Experts: Jürg Eberhard (Swiss Research Foundation for Electricity and Mobile Communication), Christian Grasser (asut)
The current, fifth generation of mobile telecommunication technology (5G) offers higher data volumes and transfer speeds, is more secure, can serve more connections at the same time and consumes less energy than the older generations 3G and 4G. To ensure that further digitalisation of the economy and society does not stall, it is highly important to install a Switzerland-wide 5G network. If mobile telecommunication systems cannot be modernised more quickly, there will be a delay before the benefits of the new generation of mobile telecommunication technology can be utilised.
Picture: Jackson David, Unsplash
5G is currently the most modern mobile telecommunication standard and is more powerful than the previous versions 2G, 3G and 4G. In addition to a higher data throughput, latency is lower with 5G – i.e. response times are shorter during data exchange. Moreover, 5G requires less energy per data unit transferred, both for antennas and end devices. It is also more secure and can connect more end devices simultaneously than the previous versions.
5G is a universal access standard for mobile telecommunication networks. This standard allows different configurations, according to requirements and application area. For instance, 5G can be optimised for high bandwidths and low latencies, but also in terms of energy consumption, which is especially important for battery-powered sensors in the Internet of Things, which only transmit small amounts of data. For critical applications, it is possible to set up virtual networks that are securely decoupled from the rest of the network.
Since the introduction of modern smartphones in 2007, the amount of data transferred via mobile telecommunication has been constantly increasing. Between 2010 and 2020 alone, the volume of transferred data grew by a factor of 200. During that time, the number of smartphones tripled.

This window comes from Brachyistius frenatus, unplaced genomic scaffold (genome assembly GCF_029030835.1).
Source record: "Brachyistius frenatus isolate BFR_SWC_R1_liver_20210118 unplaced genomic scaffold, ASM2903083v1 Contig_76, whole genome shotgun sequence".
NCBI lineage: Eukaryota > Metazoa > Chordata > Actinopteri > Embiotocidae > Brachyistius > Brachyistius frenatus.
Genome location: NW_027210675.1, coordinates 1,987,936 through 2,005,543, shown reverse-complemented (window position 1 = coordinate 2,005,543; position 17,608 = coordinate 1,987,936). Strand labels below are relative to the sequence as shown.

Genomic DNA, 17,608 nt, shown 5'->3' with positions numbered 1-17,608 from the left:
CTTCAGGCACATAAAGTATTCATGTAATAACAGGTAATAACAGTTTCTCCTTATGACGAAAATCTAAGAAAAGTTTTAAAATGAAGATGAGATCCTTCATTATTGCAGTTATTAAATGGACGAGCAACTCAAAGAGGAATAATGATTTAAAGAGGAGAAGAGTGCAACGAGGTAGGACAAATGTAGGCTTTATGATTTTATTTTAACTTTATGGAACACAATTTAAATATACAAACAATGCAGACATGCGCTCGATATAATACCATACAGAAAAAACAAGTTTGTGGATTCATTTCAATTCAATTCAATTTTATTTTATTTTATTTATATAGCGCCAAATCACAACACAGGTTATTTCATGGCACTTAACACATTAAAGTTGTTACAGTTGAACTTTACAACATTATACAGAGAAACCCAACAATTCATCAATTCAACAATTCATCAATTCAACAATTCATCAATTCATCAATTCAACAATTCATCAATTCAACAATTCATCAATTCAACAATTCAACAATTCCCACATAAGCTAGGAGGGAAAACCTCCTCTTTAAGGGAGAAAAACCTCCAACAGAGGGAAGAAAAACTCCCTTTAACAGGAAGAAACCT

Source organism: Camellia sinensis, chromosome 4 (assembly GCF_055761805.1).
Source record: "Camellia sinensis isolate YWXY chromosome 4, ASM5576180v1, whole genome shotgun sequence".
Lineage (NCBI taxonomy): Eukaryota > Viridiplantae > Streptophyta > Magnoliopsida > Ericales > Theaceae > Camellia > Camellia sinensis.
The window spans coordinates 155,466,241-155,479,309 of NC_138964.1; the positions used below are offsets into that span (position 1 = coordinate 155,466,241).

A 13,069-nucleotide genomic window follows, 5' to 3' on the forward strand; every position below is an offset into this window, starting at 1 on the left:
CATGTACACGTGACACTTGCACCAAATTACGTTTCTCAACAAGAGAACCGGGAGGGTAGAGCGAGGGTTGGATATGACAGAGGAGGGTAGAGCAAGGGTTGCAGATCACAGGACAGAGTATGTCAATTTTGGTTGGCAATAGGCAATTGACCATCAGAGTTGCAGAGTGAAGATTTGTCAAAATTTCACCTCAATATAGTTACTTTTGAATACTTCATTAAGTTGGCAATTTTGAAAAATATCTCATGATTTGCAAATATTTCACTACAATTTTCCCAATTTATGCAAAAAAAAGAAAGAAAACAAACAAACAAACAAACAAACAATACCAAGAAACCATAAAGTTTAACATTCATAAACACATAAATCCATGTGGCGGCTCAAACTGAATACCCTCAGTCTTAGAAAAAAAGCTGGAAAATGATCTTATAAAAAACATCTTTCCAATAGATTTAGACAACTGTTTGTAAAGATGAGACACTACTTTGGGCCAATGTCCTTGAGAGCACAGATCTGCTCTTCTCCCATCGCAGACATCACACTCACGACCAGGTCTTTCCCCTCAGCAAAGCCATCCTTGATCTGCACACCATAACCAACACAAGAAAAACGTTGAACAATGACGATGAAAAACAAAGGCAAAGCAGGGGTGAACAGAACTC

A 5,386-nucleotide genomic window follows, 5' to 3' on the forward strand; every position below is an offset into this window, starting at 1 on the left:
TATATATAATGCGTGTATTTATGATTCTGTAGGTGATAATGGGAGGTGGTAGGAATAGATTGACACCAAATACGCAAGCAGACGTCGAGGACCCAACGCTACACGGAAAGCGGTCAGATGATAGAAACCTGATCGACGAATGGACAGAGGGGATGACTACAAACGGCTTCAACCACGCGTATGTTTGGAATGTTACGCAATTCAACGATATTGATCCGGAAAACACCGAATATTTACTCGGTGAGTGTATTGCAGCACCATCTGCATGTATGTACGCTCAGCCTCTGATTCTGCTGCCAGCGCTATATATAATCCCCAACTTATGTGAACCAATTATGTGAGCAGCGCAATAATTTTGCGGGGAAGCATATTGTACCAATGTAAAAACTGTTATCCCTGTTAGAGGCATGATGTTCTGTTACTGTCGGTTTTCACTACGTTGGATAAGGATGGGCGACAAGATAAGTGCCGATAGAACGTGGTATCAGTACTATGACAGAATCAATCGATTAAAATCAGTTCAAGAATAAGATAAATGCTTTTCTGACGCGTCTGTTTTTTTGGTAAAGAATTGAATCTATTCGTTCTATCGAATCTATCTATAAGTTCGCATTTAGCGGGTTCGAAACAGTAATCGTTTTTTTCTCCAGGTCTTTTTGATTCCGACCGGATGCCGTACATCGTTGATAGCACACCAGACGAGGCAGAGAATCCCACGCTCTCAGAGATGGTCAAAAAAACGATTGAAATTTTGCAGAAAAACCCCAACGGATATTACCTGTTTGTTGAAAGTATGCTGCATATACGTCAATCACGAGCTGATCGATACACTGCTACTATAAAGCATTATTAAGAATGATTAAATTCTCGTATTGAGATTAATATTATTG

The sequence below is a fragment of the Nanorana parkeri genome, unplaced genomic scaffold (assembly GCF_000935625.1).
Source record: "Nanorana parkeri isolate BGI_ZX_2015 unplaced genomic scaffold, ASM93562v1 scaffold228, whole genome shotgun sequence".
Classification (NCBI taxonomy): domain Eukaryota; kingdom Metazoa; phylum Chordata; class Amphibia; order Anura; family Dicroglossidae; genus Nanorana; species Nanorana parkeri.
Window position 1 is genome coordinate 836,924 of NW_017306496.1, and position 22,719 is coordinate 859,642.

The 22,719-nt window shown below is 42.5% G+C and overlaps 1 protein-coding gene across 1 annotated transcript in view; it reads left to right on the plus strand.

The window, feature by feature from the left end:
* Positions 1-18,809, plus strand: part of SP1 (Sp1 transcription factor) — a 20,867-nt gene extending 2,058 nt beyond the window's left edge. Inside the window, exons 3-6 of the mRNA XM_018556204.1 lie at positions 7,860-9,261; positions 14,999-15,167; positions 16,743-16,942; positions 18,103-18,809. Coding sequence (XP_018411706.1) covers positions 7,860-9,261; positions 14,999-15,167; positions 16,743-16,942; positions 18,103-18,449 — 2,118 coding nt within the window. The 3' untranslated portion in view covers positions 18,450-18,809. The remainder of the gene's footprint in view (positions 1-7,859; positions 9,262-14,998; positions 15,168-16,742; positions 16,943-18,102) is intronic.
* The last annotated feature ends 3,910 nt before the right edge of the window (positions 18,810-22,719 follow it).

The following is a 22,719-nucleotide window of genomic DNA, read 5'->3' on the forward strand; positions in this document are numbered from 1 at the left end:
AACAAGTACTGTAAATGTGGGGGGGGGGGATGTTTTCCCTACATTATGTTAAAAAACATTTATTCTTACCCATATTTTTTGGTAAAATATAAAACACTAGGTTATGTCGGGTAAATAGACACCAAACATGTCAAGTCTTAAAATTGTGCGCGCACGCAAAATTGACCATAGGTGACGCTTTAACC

Replacing and supplementing older generations of mobile telecommunication technology with 5G can increase network capacity and data throughput, because the new standard transmits data more efficiently than its predecessors. This ensures that high-quality mobile data connections remain available, even while the number of end devices keeps growing. In simplified terms, the following typical 5G application areas can be identified:
Work is currently underway in various places, both in business and at universities, on applications that utilise the benefits and properties of 5G.
5G is a great opportunity for the Swiss economy. One study conducted by asut concludes that 5G technologies will generate over 42 billion Swiss francs in additional production value by 2030, with around 88 percent of this being accounted for by sectors that use 5G or offer applications based on it. This shows how important wireless and mobile connectivity (and thus 5G) are for the economy and society. In particular, 5G is an indispensable enabling technology for the imminent digitalisation of cities and mobility (see article mobility concepts). The networking of devices, machines and buildings also offers an opportunity for new (or more extensively) automated business processes and business models.